- Make sure you review your credit report every year to make sure it is accurate.
- Repair your credit if necessary.
Comparison of FICO Scores with other credit scores
Here are a few models of credit scores that you might want to keep in mind.
Scores based on FICO®
Lenders began using FICO Scores (created by Fair Isaac Corporation in 1989, hence FICO) in 1989, and the models for calculating the scores have been updated multiple times since then. Major lenders utilize FICO ® Scores in more than 90% of cases, according to FICO. Additionally to basic calculations, FICO offers models for calculating scores (and scores themselves) for specific industries, such as auto loans, credit cards, and mortgages.
So even if you check your FICO ® Scores through your bank, for example, you may see a different score than the lender when you apply for credit.
FICO ® Scores range from 300 to 850, and they are calculated based on the following factors:
- Payment history: 35%
- Amount due: 30%
- Credit history: 15%
- Recent credit requests: 10%
- Credit Combination: 10%
You may need to know how to interpret your scores based on your scores. The FICO ® Score 8 credit ranges are classified as follows:
- Outstanding: 800+
- Excellent: 740-799
- Average: 670-739
- Reasonable: 580-669
- Poor: 579 and lower
FICO® Scores for specific industries, such as the FICO® Auto Score 8 and the FICO® Bankcard Score 8, have a wider range, ranging from 250 to 900 points. They are adjusted for specific types of credit.
You can obtain your free FICO Scores in several ways, including through your credit card company. Additionally, Discover offers the Credit Scorecard tool.
In 2006, the three major consumer credit bureaus – Equifax, Experian, and TransUnion – formed a joint venture called VantageScore Solutions. There are four VantageScore models and the latest, VantageScore ® 4.0, has a range of 300 to 850 points.
“Data scientists don’t build a model and then put it on a shelf,” says Jeff Richardson, vice president of communications and public relations for VantageScore. The models are constantly tested and validated. As new technologies and modelling techniques become available or if the data changes, their models will be updated accordingly.”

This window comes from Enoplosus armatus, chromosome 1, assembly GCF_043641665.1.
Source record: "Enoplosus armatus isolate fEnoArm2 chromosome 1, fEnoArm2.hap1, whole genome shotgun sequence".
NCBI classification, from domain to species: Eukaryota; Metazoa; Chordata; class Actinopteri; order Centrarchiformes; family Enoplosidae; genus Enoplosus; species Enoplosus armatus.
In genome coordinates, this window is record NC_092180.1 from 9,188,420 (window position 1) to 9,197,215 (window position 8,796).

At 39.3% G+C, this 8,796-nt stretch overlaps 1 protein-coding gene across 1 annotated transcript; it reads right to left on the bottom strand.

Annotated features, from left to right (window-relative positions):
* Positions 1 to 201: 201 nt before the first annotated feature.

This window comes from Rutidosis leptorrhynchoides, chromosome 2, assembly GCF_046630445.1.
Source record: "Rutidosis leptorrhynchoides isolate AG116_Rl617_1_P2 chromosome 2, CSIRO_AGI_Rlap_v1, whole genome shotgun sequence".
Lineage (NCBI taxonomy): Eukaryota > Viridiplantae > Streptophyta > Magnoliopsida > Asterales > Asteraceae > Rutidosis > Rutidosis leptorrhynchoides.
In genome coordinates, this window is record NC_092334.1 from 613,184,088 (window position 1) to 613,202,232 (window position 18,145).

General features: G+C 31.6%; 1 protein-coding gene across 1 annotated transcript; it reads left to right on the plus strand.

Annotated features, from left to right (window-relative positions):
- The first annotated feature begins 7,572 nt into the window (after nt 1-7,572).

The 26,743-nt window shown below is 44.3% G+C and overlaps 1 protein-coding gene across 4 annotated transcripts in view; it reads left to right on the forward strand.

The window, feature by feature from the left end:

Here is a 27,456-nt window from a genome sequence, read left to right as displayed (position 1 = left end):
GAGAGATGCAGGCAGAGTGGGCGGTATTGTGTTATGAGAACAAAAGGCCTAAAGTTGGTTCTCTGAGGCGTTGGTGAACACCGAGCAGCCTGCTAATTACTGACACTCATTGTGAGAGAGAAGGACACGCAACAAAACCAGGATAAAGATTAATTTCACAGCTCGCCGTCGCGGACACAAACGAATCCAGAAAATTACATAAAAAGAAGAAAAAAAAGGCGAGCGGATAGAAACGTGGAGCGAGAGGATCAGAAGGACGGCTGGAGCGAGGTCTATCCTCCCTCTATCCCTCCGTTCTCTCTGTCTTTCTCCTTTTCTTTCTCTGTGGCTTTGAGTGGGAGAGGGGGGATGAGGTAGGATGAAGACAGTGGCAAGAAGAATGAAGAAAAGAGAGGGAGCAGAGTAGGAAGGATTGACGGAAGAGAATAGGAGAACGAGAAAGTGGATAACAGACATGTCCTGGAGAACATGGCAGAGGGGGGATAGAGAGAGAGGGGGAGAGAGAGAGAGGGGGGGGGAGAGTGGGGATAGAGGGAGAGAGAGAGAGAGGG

To generate a FICO score, you must have at least one account open for at least six months. In addition, you must have at least one account reported to the credit bureaus during the previous six months.
VantageScore instead can generate credit scores based on one month of history and one account reported in the past 24 months.
Your credit score is used by over 2,200 financial institutions, according to VantageScore.
The following factors contribute to these scores:
- Payment history: Very influential
- Credit age and type: Very influential
- The percentage of credit limit used: highly influential
- Balances and debt: Moderately influential
- Recent Credit Behaviour and Inquiries: Less influential
- Available Credit: Less Influential
It’s pretty much the same as the factors that FICO evaluates, isn’t it?
For the VantageScore ® 3.0 credit scoring model, these are the ranges.
- Excellent: 750 to 850
- Good: 700 to 749
- Regular: 640 to 699
- Need attention: 300 to 639
Proprietary scoring models
As well as FICO® and VantageScore ® credit scores, each of the three national consumer credit bureaus offers its own credit scores. Often called “educational credit scores,” these scores aren’t usually used by lenders when making credit decisions.
Experian, for instance, offers the PLUS Score, which ranges from 330 to 830 points, and Equifax offers the Equifax Credit Score, which ranges from 280 to 850 points. It is possible that you will have to pay to access these scores.
You will learn how to manage your credit in an intelligent and planned way, so as to maintain a high credit score, so that you have a greater chance of achieving the personal and/or business economic growth you wish.